Coding is for everyone - engage students in critical thinking and content.

I've heard it, and so have you: Coding is the key to future jobs and a necessity for all students. It's time to move coding skills out of technology courses and into all subject areas. So as you begin planning for the new school year, don't forget to incorporate coding into your classroom.

You don't need to be a coding expert (and neither do your students).

Let's face it, not many of us are going to be able to take the time to become skilled coders. It's a process that can take years, and since coding languages and conventions change constantly, maintaining your skills requires long-term effort. But that doesn't mean that we can't incorporate the principles of coding in our classrooms. In fact, it's the principles of coding that are so essential. Approaches like computational thinking and design relate to all of our course disciplines and can help students analyze and solve problems in any subject. And unlike coding languages or conventions, the principles aren't likely to change.

Learning to think like a coder means learning to approach problems in a logical, systematized way. When given a project or a task, people who write code have to envision the end product (game, app, editing program, etc.) and work backwards to construct the steps to make it happen. Isn't that how we want our students to approach a project and design experiments in the humanities or sciences? 

Coding fosters collaborative learning.

Every coder knows that writing code also means making mistakes, finding them, and fixing them. When something doesn't work (and it’s inevitable that something doesn't work), it means going back to the code and figuring out where things went wrong. More often than not, this is a collaborative process, with people working together to identify and solve problems. Cooperation and resilience in the face of problems are exactly what we hope for in all our classes.

Coding promotes critical thinking and problem solving.

Coding activities and tasks executed in traditional classrooms provide lots of benefits to students, but it's not always practical to implement large-scale coding projects in core courses. However, by implementing a few sessions on coding, students build a framework in extended thinking and problem solving. These coding exercises aren't about being proficient in writing code. Instead, the goal is to engage students in critical thinking so that they're able to connect with the content in meaningful ways.

 
With the tools available to teachers, the only obstacle that really remains is time to facilitate coding in our classes -- that's why, as we make our preparations to head back to school, we need to plan for coding!

 

Coding provides a universal language.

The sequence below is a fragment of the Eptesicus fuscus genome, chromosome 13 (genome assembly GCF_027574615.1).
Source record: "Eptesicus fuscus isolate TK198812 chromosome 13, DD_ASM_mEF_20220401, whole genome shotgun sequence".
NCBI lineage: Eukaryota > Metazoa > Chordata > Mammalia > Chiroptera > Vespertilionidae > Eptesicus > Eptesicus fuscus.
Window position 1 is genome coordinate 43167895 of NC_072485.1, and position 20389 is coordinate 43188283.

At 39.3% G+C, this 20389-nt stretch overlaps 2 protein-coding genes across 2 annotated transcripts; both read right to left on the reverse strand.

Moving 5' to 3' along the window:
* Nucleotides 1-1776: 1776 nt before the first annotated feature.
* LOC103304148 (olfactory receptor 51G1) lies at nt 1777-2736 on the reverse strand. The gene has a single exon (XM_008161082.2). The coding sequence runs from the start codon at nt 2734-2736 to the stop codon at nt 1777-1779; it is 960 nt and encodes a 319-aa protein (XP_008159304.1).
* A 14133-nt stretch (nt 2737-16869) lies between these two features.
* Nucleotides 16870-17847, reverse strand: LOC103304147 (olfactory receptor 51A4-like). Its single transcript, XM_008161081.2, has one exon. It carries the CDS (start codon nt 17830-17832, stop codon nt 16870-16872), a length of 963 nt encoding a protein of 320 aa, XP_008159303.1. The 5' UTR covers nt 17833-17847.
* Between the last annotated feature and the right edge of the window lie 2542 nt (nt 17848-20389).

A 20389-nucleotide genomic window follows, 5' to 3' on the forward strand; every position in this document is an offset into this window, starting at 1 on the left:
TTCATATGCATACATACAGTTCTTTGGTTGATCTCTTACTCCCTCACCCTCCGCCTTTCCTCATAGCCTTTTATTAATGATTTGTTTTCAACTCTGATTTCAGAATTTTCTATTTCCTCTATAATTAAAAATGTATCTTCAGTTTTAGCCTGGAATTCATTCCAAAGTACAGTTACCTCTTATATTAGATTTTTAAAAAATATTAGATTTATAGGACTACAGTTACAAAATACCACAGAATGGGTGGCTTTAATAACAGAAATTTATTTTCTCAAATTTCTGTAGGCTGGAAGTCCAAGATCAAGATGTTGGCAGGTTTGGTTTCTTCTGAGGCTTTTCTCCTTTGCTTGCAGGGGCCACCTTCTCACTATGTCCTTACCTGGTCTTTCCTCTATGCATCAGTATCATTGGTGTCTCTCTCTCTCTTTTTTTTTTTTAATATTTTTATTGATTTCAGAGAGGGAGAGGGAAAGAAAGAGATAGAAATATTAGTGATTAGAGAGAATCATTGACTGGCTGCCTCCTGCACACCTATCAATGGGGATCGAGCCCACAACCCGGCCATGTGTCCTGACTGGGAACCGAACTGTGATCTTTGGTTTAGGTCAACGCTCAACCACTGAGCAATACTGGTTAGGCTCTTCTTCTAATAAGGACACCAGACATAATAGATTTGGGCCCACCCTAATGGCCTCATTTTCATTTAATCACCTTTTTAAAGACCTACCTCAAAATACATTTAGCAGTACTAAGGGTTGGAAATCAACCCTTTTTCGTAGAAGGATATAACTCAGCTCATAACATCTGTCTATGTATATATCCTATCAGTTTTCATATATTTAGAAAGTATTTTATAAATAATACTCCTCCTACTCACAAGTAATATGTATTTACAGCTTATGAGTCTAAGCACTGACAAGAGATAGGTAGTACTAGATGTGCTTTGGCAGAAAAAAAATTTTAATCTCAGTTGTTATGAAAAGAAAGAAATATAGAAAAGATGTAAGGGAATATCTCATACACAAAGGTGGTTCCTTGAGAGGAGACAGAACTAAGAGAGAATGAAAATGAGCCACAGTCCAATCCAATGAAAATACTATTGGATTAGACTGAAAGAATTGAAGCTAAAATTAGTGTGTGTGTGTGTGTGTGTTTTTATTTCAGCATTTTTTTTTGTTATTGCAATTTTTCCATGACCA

When we bring coding into our core classrooms, we build and reinforce the skills we want students to internalize. Coding also provides a common language and reference point to talk about the kind of thinking in which we want students to engage. Coding vocabulary can help simplify assignment expectations in all courses, simply because the coding terms are universal. This helps students avoid confusion and plan for the finished product.

Start coding with easy-to-use edtech tools.

Thankfully, there are easily accessible tools for all of us who haven't had the time to finish the thousand or so hours of freecodecamp, or found the money to go to a month-long boot camp. Scratch, Hopscotch (for tablets, and what I use in the classroom), and Blockly are graphical coding languages that work with interlocking blocks like puzzle pieces. They incorporate all the essential elements of a text-based coding language like Javascript without the worries of syntax errors.

With minimal effort, teachers can find fully developed lessons that challenge students with projects that ask them to break down tasks into component parts and solve problems through experimentation. Code.org provides tutorials that walk teachers through projects beforehand and include guiding questions that help engage students in problem solving. 

James Denby

I have been a teacher for over twenty years and joined the Common Sense community to connect with other educators and hone my teaching practice . My goal is to engage, connect, and support teachers in order to enhance their practice in the classroom. These days I do a lot of teacher training around coding and design thinking - helping teachers to find ways to bring those skill sets into their classrooms and existing curricula. This fall I will be joining the Faculty of Education at NHL Stenden - a university in the Netherlands.

As a teacher since 1991, I have now worked with every grade from K-12. In the time that I have been an educator, I have seen an incredible variety of powerful digital tools emerge that support instruction and learning. Making sense of those tools is what the Common Sense community is all about (and what Graphite Mentors like me are here to help with).

My career has taken me to 4 countries but only five schools. My most recent classroom position (and love) is middle school Humanities (integrated language arts and social studies). Throughout my career, I have worked primarily with English Language Learners (ELL) and students with mild to moderate learning needs. As a sometime language teacher and a permanent learner of languages, I understand the incredible role that technology can play in language acquisition.

Outside the classroom, I am working on several big education-related projects:

1. Creating learning materials for teachers that combine design-based learning and technology .
2. Writing and publishing teacher resource books in Language Arts and Social Studies for Teacher's Discovery.